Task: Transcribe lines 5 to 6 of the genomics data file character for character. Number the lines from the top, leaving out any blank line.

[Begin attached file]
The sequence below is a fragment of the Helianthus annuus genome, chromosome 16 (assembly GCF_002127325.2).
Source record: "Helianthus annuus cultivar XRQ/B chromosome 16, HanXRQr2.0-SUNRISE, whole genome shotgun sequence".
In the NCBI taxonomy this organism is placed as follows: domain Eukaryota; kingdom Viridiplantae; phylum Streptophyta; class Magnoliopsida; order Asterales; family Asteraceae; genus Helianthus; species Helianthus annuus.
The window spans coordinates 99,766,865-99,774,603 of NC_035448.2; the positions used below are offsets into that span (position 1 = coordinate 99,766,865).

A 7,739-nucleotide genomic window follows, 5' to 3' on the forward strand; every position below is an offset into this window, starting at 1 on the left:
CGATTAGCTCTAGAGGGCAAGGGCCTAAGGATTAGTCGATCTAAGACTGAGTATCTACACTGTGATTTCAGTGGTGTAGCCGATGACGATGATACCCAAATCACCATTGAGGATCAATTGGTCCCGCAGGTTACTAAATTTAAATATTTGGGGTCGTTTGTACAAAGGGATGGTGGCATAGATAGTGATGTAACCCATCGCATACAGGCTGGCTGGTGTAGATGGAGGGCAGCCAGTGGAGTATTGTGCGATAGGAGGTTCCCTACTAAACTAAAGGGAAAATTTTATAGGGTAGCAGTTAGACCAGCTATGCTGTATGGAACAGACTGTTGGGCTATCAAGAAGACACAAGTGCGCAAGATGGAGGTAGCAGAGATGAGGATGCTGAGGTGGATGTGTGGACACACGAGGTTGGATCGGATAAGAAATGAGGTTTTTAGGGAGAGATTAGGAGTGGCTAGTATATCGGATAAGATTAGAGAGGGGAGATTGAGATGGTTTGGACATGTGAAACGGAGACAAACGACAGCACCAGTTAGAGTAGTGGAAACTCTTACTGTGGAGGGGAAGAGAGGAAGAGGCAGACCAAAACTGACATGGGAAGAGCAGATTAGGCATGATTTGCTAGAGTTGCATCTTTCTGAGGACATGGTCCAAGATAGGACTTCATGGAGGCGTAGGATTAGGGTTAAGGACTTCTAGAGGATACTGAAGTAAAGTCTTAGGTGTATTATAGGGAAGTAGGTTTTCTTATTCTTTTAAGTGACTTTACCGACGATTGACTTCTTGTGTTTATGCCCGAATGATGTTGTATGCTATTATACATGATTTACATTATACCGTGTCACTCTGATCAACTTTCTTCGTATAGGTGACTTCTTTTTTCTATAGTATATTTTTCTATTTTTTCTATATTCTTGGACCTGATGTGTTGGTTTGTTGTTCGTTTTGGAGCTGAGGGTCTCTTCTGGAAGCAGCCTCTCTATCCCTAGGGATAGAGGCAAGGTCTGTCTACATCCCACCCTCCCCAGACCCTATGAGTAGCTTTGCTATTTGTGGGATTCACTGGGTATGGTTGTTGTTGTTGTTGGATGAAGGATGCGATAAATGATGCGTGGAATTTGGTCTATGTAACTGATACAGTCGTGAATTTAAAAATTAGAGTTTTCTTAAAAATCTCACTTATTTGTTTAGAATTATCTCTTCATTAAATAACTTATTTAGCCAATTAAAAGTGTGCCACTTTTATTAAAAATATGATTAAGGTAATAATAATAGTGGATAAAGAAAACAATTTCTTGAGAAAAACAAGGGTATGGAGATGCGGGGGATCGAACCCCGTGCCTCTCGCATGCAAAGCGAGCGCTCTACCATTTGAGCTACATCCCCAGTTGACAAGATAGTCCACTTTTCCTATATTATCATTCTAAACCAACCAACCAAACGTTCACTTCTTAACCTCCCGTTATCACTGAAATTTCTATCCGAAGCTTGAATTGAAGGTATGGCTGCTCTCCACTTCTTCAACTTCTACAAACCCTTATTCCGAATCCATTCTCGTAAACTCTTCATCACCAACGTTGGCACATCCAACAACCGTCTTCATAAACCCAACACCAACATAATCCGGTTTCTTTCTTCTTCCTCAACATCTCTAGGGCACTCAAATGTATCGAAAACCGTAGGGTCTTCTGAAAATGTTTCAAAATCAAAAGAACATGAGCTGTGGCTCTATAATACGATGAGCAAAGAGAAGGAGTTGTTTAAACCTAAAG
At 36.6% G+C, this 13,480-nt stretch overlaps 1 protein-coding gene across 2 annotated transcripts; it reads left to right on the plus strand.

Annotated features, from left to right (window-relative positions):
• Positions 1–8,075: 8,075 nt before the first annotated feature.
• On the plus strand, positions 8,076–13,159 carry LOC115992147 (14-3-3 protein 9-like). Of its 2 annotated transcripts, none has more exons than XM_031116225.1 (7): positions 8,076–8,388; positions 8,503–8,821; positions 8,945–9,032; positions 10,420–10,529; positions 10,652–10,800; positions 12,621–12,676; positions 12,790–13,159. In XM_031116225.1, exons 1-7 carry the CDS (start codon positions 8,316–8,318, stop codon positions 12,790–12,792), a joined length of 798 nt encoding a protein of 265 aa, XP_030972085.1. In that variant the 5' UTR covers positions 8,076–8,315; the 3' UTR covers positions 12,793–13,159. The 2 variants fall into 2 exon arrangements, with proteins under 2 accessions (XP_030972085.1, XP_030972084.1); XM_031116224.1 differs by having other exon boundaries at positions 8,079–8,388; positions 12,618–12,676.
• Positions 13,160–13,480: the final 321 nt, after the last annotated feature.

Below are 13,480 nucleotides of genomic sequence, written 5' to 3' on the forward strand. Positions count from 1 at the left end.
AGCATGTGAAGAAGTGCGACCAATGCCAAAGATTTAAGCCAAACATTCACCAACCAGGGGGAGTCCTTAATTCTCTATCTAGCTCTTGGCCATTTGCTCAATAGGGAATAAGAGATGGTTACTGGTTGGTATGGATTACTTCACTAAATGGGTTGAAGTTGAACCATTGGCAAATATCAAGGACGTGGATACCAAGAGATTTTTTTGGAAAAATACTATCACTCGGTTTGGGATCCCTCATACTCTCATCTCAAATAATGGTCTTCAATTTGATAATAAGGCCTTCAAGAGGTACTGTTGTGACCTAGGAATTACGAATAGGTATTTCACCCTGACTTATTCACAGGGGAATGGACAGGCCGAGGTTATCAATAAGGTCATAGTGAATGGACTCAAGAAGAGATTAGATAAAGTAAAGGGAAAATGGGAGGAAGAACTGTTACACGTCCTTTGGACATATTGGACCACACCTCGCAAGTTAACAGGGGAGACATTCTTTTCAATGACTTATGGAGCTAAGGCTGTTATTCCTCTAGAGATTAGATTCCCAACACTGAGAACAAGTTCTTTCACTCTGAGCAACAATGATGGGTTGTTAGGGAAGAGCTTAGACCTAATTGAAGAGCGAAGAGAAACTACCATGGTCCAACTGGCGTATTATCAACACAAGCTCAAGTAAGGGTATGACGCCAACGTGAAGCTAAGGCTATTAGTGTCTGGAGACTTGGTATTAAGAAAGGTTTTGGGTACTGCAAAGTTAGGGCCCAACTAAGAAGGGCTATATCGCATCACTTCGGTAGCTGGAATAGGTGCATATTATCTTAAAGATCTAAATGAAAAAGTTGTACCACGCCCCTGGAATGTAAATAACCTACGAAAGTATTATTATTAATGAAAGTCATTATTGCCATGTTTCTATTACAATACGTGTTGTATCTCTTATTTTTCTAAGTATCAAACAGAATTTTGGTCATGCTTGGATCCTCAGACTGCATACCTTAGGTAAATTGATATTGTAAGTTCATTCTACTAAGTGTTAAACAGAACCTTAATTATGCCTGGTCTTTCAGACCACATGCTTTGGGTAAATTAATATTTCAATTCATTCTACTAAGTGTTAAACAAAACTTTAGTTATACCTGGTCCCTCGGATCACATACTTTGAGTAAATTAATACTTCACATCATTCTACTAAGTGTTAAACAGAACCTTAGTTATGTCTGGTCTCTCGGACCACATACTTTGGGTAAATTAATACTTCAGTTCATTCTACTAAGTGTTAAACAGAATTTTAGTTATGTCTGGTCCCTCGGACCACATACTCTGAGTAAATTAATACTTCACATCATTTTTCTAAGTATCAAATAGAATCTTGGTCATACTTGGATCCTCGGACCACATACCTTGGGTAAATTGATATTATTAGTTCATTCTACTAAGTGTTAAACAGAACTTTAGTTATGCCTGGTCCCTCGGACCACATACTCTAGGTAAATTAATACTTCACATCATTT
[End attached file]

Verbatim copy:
A 7,739-nucleotide genomic window follows, 5' to 3' on the forward strand; every position below is an offset into this window, starting at 1 on the left:
CGATTAGCTCTAGAGGGCAAGGGCCTAAGGATTAGTCGATCTAAGACTGAGTATCTACACTGTGATTTCAGTGGTGTAGCCGATGACGATGATACCCAAATCACCATTGAGGATCAATTGGTCCCGCAGGTTACTAAATTTAAATATTTGGGGTCGTTTGTACAAAGGGATGGTGGCATAGATAGTGATGTAACCCATCGCATACAGGCTGGCTGGTGTAGATGGAGGGCAGCCAGTGGAGTATTGTGCGATAGGAGGTTCCCTACTAAACTAAAGGGAAAATTTTATAGGGTAGCAGTTAGACCAGCTATGCTGTATGGAACAGACTGTTGGGCTATCAAGAAGACACAAGTGCGCAAGATGGAGGTAGCAGAGATGAGGATGCTGAGGTGGATGTGTGGACACACGAGGTTGGATCGGATAAGAAATGAGGTTTTTAGGGAGAGATTAGGAGTGGCTAGTATATCGGATAAGATTAGAGAGGGGAGATTGAGATGGTTTGGACATGTGAAACGGAGACAAACGACAGCACCAGTTAGAGTAGTGGAAACTCTTACTGTGGAGGGGAAGAGAGGAAGAGGCAGACCAAAACTGACATGGGAAGAGCAGATTAGGCATGATTTGCTAGAGTTGCATCTTTCTGAGGACATGGTCCAAGATAGGACTTCATGGAGGCGTAGGATTAGGGTTAAGGACTTCTAGAGGATACTGAAGTAAAGTCTTAGGTGTATTATAGGGAAGTAGGTTTTCTTATTCTTTTAAGTGACTTTACCGACGATTGACTTCTTGTGTTTATGCCCGAATGATGTTGTATGCTATTATACATGATTTACATTATACCGTGTCACTCTGATCAACTTTCTTCGTATAGGTGACTTCTTTTTTCTATAGTATATTTTTCTATTTTTTCTATATTCTTGGACCTGATGTGTTGGTTTGTTGTTCGTTTTGGAGCTGAGGGTCTCTTCTGGAAGCAGCCTCTCTATCCCTAGGGATAGAGGCAAGGTCTGTCTACATCCCACCCTCCCCAGACCCTATGAGTAGCTTTGCTATTTGTGGGATTCACTGGGTATGGTTGTTGTTGTTGTTGGATGAAGGATGCGATAAATGATGCGTGGAATTTGGTCTATGTAACTGATACAGTCGTGAATTTAAAAATTAGAGTTTTCTTAAAAATCTCACTTATTTGTTTAGAATTATCTCTTCATTAAATAACTTATTTAGCCAATTAAAAGTGTGCCACTTTTATTAAAAATATGATTAAGGTAATAATAATAGTGGATAAAGAAAACAATTTCTTGAGAAAAACAAGGGTATGGAGATGCGGGGGATCGAACCCCGTGCCTCTCGCATGCAAAGCGAGCGCTCTACCATTTGAGCTACATCCCCAGTTGACAAGATAGTCCACTTTTCCTATATTATCATTCTAAACCAACCAACCAAACGTTCACTTCTTAACCTCCCGTTATCACTGAAATTTCTATCCGAAGCTTGAATTGAAGGTATGGCTGCTCTCCACTTCTTCAACTTCTACAAACCCTTATTCCGAATCCATTCTCGTAAACTCTTCATCACCAACGTTGGCACATCCAACAACCGTCTTCATAAACCCAACACCAACATAATCCGGTTTCTTTCTTCTTCCTCAACATCTCTAGGGCACTCAAATGTATCGAAAACCGTAGGGTCTTCTGAAAATGTTTCAAAATCAAAAGAACATGAGCTGTGGCTCTATAATACGATGAGCAAAGAGAAGGAGTTGTTTAAACCTAAAG